Does Liking Calvin Klein’s Obsession Make You a Tiger in Bed?

Using perfumes to lure killer cats

In 2003, there was a report about New York’s Bronx Zoo suggested that female cheetahs loved Calvin Klein’s male parfum, aptly named Obsession. The zoo staff experimented with other scents but it turned out that none could beat CK’s Obsession when it came to exciting female cheetahs.

It is thought that the musk from the glands of the civet cat, the key ingredient of Obsession is what makes it irresistible to certain wild cats. When zoo keepers sprayed this parfum on trees, female cheetahs would rub against those particular tree trunks that had been sprayed. This obsession wasn’t universal -- while Bronx Zoo's female cheetahs loved Obsession for Men, pumas at New York City's Queens Zoo preferred a more natural option: skunk urine.

In 2015, there was a man-eating tiger in the south Indian state of Tamil Nadu that was captured using CK Obsession for Men. HS Prayag, leading vet and carnivore-expert reckons that wild beasts can spot fakes better than humans as imitation perfumes bought at the local night markets didn’t work as well!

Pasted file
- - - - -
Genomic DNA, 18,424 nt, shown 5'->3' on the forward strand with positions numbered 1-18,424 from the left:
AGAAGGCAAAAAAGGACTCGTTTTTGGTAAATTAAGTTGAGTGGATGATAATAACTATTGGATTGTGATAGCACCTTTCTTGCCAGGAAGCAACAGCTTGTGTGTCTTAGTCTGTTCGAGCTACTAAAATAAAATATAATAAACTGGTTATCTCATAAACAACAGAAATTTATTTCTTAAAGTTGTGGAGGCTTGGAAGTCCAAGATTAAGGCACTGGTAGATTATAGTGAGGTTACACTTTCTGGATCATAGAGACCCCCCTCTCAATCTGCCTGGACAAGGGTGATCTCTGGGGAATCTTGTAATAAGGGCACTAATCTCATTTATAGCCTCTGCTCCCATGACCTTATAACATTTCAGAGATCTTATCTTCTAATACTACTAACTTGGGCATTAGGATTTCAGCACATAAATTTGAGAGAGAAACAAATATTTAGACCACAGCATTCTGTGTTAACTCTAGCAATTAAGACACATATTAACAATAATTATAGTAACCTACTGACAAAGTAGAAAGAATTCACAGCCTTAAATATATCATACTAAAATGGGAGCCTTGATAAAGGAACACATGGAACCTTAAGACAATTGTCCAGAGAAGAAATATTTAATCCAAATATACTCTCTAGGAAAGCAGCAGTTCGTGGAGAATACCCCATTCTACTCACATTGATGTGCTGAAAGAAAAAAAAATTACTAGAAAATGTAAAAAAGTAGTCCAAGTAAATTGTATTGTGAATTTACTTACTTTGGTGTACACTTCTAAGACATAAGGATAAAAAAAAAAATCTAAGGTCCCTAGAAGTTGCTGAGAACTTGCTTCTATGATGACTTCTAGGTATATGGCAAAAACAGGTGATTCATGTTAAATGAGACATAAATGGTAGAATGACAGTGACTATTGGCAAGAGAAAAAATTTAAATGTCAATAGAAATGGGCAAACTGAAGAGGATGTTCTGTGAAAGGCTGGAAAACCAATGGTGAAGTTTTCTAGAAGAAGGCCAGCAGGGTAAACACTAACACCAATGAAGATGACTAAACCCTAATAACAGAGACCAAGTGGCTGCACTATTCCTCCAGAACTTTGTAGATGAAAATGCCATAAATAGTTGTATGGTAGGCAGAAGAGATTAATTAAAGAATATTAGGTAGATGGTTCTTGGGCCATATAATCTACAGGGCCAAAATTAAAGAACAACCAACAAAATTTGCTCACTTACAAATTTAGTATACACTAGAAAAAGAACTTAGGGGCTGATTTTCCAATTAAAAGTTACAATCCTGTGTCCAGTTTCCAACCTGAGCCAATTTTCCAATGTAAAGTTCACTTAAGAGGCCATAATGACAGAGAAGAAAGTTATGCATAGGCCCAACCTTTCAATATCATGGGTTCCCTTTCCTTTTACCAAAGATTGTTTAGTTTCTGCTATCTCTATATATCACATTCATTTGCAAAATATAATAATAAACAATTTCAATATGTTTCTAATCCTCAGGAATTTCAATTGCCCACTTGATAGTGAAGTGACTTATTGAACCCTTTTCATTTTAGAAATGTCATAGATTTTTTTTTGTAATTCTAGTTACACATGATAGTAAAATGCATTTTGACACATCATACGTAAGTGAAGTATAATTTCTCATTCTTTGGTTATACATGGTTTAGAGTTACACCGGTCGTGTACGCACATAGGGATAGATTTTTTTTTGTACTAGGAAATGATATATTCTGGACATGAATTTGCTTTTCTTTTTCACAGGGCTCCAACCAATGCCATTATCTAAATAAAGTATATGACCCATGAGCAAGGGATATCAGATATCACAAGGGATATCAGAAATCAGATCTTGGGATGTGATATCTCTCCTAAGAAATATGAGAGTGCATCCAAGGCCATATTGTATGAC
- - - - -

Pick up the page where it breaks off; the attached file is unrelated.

The Guardian reported today that CK Obsession is being considered an option to catch a man-eater on the loose in India. A six-year-old tiger, simply called T1, has been terrorizing people in Pandharkawada, a small town not far from Mumbai, India’s financial capital. It is thought to have killed nine people and Sunil Limaye, the wildlife officer leading the hunt is considering if he should deploy this Calvin Klein cologne to catch a killer.

As an expert on skin I am sometimes called to treat animals, but when I was researching for my latest book, The Genetics of Health I realised that genomics can determine even things like parfum preferences.

Hammerlich, author of a study that was published in the International Journal of Cosmetic Science noted that two people with dissimilar MHC genes enjoyed each other’s scents more than did two people with similar MHC genes. This is thought to be an evolutionary adaptation meant to discourage people with closely matched genes (such as relatives) from mating.

Another study in the European Journal of Human Genetics confirmed this observation by studying married couples. Professor Bicalho, the lead author, says that “real partners had significantly more MHC dissimilarities than we could have expected to find simply by chance.” This is interesting as if you and your friend like the same scents, it may be that a platonic relationship may be more harmonious.

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